• Programme licenses, mostly for design/layout software (e.g. Adobe Creative Cloud costs 69,99 €/month; 19,99 €/month for students); as I guess that you already have an editing software like MS Word. If not, check out this list with free alternatives to MS Word 🙂
  • Equipment (computer); As long as your book consist “only” of written words, most computers one uses at home will do the job. But in case you are planning to publish picture heavy books, like children’s books, I would definitely recommend gearing up your machine, as print-ready images need a higher resolution and therefore demand more “working power” from your computer. You do not have to buy a 3,000 € Apple machine to work on your illustrations – my “kleines Viech” (which is german for something like “little brute critter”) has just 6 GB RAM and a quite good 3D graphics card and it does all the jobs very well.
  • Creation of marketing material like: tagline, book description, keyword identification, back cover text, author biography, leads (e.g. the Amazon Marketing Copy Essentials package costs 249 USD)
  • Access to journalists contact databanks, so you know whom to tell that your book will be out and whom to send your review copy.
  • You will also have to pay the printing and shipping costs for the beforementioned review copies of your book in case you do not want to send out PDFs but real books instead.
  • Printing, storing, shipping, handling and returns in case you are not doing print on demand.


Ok, so what’s the point of theses three posts anyways?

The point is there is no worse or better when it comes to deciding whether you want to publish your book by yourself or if you try to find a publisher.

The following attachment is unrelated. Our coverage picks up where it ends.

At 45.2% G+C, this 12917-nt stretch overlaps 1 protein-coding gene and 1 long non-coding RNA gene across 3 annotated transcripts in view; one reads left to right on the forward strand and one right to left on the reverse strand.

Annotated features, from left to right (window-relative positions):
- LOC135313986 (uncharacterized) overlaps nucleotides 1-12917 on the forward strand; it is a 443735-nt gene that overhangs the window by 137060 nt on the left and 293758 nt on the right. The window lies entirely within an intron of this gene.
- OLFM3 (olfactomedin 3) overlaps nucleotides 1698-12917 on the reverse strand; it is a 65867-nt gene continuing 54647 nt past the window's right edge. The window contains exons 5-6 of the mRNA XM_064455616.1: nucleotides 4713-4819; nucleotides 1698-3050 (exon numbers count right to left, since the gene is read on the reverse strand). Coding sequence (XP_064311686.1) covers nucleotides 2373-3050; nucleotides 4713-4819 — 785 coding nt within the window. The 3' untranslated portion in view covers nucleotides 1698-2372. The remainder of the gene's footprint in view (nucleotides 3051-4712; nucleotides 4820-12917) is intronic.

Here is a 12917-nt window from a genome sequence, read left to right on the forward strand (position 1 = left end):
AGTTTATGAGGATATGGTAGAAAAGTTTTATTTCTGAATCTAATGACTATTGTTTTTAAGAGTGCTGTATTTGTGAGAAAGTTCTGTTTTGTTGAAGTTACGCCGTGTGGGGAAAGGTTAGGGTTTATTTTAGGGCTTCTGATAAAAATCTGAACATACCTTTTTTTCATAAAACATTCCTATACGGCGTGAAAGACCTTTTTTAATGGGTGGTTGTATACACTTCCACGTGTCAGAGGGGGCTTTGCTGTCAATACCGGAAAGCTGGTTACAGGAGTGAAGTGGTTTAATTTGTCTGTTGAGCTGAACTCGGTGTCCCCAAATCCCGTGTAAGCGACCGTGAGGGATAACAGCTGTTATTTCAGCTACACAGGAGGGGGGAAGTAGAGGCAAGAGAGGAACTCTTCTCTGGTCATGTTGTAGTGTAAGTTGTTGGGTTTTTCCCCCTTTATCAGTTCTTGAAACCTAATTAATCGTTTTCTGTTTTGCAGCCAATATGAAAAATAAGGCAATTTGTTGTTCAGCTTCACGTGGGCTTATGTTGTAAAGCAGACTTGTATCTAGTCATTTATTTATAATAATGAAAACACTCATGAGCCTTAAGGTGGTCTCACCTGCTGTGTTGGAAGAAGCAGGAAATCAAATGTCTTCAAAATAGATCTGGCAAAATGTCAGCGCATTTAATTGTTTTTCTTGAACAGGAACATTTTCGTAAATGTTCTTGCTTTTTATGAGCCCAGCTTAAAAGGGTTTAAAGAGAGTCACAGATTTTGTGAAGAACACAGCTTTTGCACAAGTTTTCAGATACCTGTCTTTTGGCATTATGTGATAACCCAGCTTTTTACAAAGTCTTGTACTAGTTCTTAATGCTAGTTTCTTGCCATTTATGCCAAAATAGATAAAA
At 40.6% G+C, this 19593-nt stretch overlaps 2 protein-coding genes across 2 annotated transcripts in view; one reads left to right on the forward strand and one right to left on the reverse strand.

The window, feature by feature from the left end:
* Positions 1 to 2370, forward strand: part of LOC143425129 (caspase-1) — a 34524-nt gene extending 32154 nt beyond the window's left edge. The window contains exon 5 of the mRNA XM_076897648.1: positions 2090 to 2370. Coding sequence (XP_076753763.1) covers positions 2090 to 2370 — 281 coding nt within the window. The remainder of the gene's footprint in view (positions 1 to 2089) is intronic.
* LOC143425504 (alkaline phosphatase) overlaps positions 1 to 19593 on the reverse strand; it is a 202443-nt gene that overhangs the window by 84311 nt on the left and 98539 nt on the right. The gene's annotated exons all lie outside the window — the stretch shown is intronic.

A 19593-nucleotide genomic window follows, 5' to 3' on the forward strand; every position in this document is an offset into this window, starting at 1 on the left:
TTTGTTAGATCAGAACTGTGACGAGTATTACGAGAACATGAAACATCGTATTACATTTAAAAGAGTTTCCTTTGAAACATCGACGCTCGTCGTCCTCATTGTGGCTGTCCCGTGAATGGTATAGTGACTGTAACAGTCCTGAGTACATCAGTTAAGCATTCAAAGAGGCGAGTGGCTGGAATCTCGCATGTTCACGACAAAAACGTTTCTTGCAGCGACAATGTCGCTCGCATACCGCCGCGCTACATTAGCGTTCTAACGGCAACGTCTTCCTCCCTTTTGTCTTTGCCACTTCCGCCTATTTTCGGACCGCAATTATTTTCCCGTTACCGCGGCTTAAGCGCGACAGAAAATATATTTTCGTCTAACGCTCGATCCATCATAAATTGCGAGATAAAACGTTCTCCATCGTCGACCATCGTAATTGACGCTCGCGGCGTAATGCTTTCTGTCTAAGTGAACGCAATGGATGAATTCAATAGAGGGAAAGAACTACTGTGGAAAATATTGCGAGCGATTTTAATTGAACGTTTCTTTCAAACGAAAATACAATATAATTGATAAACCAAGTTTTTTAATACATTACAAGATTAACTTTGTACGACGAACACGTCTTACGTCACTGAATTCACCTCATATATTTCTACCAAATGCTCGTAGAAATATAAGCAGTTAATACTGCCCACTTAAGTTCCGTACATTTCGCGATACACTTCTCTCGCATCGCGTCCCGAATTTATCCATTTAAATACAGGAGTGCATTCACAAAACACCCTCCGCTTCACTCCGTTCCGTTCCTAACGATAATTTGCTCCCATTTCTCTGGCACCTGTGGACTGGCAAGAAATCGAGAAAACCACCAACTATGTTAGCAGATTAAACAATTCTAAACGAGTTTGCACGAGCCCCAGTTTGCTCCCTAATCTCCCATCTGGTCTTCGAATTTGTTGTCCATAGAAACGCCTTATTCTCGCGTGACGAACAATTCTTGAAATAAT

Finding a publisher means that you will have to invest a big amount of time and energy in contacting different people and convincing them (through your material), that your book is worth their (financial) risk. Some german publishers claim on their website, that it will take 10 months to have a look at your manuscript and respond to you. Then you will have to wait (from what friends have told me) up to six months to see your books on the shelves in case a publisher picks it up. And you will very probably have to promote your book as well, and not rely on the efforts of the publisher solely. On the other hand, a publisher will hopefully have connections you have not established yet and will therefore be able to give your book the exposure that would be way harder for you to achieve (e.g. interviews in radio/tv stations and newspapers).

In case you publish your book on your own (aka self publishing), you will have to do the whole editing process by yourself (or pay somebody to do it), as well as the layouting of your book, the printing, the handling and you will have to manage the returns. You will also have to create the marketing material, do the networking (to find reviewers and journalists) and the promotion of your book. On the other side, you will have control over how your book is promoted and you do not have to wait for a permission to publish your book.

Did you publish a book, or did you get published? What were your experiences? Leave a comment below! 🙂

2 responses to “Self Publishing VS Traditional Publishing, Pt. III

  1. Pingback: Self Publishing VS Traditional Publishing, Pt. II | I create worlds. John E. Brito's Blog·

  2. Pingback: Below the Floor – First Printing | I create worlds. John E. Brito's Blog·